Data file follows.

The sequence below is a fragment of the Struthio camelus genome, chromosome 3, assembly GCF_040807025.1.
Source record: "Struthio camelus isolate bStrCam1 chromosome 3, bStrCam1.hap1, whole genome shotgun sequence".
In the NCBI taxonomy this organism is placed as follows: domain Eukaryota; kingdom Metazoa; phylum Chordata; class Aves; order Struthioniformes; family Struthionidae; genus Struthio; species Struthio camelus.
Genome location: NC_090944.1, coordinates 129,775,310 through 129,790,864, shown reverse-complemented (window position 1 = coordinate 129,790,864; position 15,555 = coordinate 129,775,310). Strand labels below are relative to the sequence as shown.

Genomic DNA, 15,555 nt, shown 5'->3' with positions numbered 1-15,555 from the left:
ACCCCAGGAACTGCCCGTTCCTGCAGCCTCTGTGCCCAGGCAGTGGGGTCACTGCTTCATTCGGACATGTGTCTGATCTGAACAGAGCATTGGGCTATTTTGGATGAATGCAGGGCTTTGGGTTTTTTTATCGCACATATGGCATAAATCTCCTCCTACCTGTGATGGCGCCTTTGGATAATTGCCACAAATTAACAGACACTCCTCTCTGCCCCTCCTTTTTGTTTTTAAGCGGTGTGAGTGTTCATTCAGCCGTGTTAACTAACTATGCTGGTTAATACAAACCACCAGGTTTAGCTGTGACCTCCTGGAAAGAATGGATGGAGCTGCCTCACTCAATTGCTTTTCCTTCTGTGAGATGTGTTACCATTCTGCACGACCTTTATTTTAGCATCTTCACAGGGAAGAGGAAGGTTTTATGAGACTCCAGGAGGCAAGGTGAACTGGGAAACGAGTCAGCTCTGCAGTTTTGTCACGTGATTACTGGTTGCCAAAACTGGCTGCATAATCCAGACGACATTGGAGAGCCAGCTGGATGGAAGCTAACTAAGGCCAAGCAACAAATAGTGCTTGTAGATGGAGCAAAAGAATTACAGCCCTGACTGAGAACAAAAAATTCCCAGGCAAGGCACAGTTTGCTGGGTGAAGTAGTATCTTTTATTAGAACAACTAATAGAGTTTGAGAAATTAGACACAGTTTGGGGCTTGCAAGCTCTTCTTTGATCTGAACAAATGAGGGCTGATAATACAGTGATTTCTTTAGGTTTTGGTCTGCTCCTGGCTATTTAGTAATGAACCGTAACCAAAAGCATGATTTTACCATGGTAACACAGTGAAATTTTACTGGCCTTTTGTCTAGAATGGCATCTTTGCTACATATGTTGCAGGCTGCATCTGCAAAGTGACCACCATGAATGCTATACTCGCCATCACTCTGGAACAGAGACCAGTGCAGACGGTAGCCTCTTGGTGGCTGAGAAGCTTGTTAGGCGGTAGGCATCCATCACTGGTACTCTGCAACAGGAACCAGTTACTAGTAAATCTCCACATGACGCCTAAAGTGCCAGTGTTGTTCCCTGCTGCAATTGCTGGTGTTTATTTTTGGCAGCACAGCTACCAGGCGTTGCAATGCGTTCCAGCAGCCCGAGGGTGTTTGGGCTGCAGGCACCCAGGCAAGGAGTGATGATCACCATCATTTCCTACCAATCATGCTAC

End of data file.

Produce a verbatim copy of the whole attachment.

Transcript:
The sequence below is a fragment of the Struthio camelus genome, chromosome 3, assembly GCF_040807025.1.
Source record: "Struthio camelus isolate bStrCam1 chromosome 3, bStrCam1.hap1, whole genome shotgun sequence".
In the NCBI taxonomy this organism is placed as follows: domain Eukaryota; kingdom Metazoa; phylum Chordata; class Aves; order Struthioniformes; family Struthionidae; genus Struthio; species Struthio camelus.
Genome location: NC_090944.1, coordinates 129,775,310 through 129,790,864, shown reverse-complemented (window position 1 = coordinate 129,790,864; position 15,555 = coordinate 129,775,310). Strand labels below are relative to the sequence as shown.

Genomic DNA, 15,555 nt, shown 5'->3' with positions numbered 1-15,555 from the left:
ACCCCAGGAACTGCCCGTTCCTGCAGCCTCTGTGCCCAGGCAGTGGGGTCACTGCTTCATTCGGACATGTGTCTGATCTGAACAGAGCATTGGGCTATTTTGGATGAATGCAGGGCTTTGGGTTTTTTTATCGCACATATGGCATAAATCTCCTCCTACCTGTGATGGCGCCTTTGGATAATTGCCACAAATTAACAGACACTCCTCTCTGCCCCTCCTTTTTGTTTTTAAGCGGTGTGAGTGTTCATTCAGCCGTGTTAACTAACTATGCTGGTTAATACAAACCACCAGGTTTAGCTGTGACCTCCTGGAAAGAATGGATGGAGCTGCCTCACTCAATTGCTTTTCCTTCTGTGAGATGTGTTACCATTCTGCACGACCTTTATTTTAGCATCTTCACAGGGAAGAGGAAGGTTTTATGAGACTCCAGGAGGCAAGGTGAACTGGGAAACGAGTCAGCTCTGCAGTTTTGTCACGTGATTACTGGTTGCCAAAACTGGCTGCATAATCCAGACGACATTGGAGAGCCAGCTGGATGGAAGCTAACTAAGGCCAAGCAACAAATAGTGCTTGTAGATGGAGCAAAAGAATTACAGCCCTGACTGAGAACAAAAAATTCCCAGGCAAGGCACAGTTTGCTGGGTGAAGTAGTATCTTTTATTAGAACAACTAATAGAGTTTGAGAAATTAGACACAGTTTGGGGCTTGCAAGCTCTTCTTTGATCTGAACAAATGAGGGCTGATAATACAGTGATTTCTTTAGGTTTTGGTCTGCTCCTGGCTATTTAGTAATGAACCGTAACCAAAAGCATGATTTTACCATGGTAACACAGTGAAATTTTACTGGCCTTTTGTCTAGAATGGCATCTTTGCTACATATGTTGCAGGCTGCATCTGCAAAGTGACCACCATGAATGCTATACTCGCCATCACTCTGGAACAGAGACCAGTGCAGACGGTAGCCTCTTGGTGGCTGAGAAGCTTGTTAGGCGGTAGGCATCCATCACTGGTACTCTGCAACAGGAACCAGTTACTAGTAAATCTCCACATGACGCCTAAAGTGCCAGTGTTGTTCCCTGCTGCAATTGCTGGTGTTTATTTTTGGCAGCACAGCTACCAGGCGTTGCAATGCGTTCCAGCAGCCCGAGGGTGTTTGGGCTGCAGGCACCCAGGCAAGGAGTGATGATCACCATCATTTCCTACCAATCATGCTAC